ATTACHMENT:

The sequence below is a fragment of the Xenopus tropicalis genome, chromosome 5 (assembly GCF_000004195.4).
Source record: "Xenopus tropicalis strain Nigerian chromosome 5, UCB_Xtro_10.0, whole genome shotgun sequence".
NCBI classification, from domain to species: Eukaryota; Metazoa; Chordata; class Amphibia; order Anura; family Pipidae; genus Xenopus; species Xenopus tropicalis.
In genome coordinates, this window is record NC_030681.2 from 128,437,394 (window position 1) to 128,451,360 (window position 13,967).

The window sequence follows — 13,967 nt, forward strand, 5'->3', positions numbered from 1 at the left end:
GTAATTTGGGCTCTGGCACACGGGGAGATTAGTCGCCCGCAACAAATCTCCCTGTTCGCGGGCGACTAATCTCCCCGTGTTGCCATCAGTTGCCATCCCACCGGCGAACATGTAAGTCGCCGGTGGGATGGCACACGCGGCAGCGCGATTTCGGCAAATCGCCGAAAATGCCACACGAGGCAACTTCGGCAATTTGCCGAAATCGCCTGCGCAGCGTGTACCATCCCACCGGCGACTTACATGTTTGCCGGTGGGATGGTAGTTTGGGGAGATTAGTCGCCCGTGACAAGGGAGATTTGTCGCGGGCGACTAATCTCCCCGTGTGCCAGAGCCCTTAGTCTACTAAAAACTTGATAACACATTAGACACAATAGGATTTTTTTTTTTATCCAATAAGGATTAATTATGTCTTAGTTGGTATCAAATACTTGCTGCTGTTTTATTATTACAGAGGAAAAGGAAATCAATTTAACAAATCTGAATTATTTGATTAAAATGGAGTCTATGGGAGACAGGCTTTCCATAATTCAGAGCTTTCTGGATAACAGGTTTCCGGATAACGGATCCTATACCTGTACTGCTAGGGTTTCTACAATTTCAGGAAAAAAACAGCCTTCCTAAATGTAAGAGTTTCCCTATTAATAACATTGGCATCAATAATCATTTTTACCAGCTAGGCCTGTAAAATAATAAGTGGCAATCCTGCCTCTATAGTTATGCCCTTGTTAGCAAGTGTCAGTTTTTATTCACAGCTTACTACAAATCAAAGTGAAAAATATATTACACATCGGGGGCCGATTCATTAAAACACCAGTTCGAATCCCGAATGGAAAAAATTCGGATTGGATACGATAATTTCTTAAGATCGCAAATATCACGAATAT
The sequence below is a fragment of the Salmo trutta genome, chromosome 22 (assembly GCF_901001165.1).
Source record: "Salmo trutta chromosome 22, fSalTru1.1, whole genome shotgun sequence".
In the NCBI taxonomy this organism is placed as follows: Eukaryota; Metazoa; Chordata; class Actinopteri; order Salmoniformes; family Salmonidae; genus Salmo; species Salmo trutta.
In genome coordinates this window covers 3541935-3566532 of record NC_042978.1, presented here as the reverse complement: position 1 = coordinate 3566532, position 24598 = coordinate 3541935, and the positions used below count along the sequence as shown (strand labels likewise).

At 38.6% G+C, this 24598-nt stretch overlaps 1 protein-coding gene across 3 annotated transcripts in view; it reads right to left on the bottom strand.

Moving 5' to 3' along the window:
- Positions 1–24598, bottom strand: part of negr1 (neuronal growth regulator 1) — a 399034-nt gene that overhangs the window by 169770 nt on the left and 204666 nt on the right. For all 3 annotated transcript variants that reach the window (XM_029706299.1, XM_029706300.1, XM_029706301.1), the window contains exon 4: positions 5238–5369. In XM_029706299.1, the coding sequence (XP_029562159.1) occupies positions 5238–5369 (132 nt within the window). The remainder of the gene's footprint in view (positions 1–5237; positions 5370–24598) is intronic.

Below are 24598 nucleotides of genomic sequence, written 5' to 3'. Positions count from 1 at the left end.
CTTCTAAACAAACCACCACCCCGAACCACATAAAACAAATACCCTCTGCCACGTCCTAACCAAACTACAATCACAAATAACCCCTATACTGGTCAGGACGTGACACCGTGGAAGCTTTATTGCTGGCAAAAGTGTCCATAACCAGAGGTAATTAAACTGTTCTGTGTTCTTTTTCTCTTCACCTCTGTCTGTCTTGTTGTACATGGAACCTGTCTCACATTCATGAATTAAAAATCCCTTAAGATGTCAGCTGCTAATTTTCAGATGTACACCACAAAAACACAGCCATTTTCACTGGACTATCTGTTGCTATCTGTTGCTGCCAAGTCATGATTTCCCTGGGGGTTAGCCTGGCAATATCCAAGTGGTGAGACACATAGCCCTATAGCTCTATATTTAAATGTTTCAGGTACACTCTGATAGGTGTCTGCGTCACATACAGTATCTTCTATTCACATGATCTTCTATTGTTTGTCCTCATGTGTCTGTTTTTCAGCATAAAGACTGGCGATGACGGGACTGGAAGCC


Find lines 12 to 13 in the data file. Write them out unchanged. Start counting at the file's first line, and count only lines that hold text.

Moving 5' to 3' along the window:
- Positions 1–24598, bottom strand: part of negr1 (neuronal growth regulator 1) — a 399034-nt gene that overhangs the window by 169770 nt on the left and 204666 nt on the right. For all 3 annotated transcript variants that reach the window (XM_029706299.1, XM_029706300.1, XM_029706301.1), the window contains exon 4: positions 5238–5369. In XM_029706299.1, the coding sequence (XP_029562159.1) occupies positions 5238–5369 (132 nt within the window). The remainder of the gene's footprint in view (positions 1–5237; positions 5370–24598) is intronic.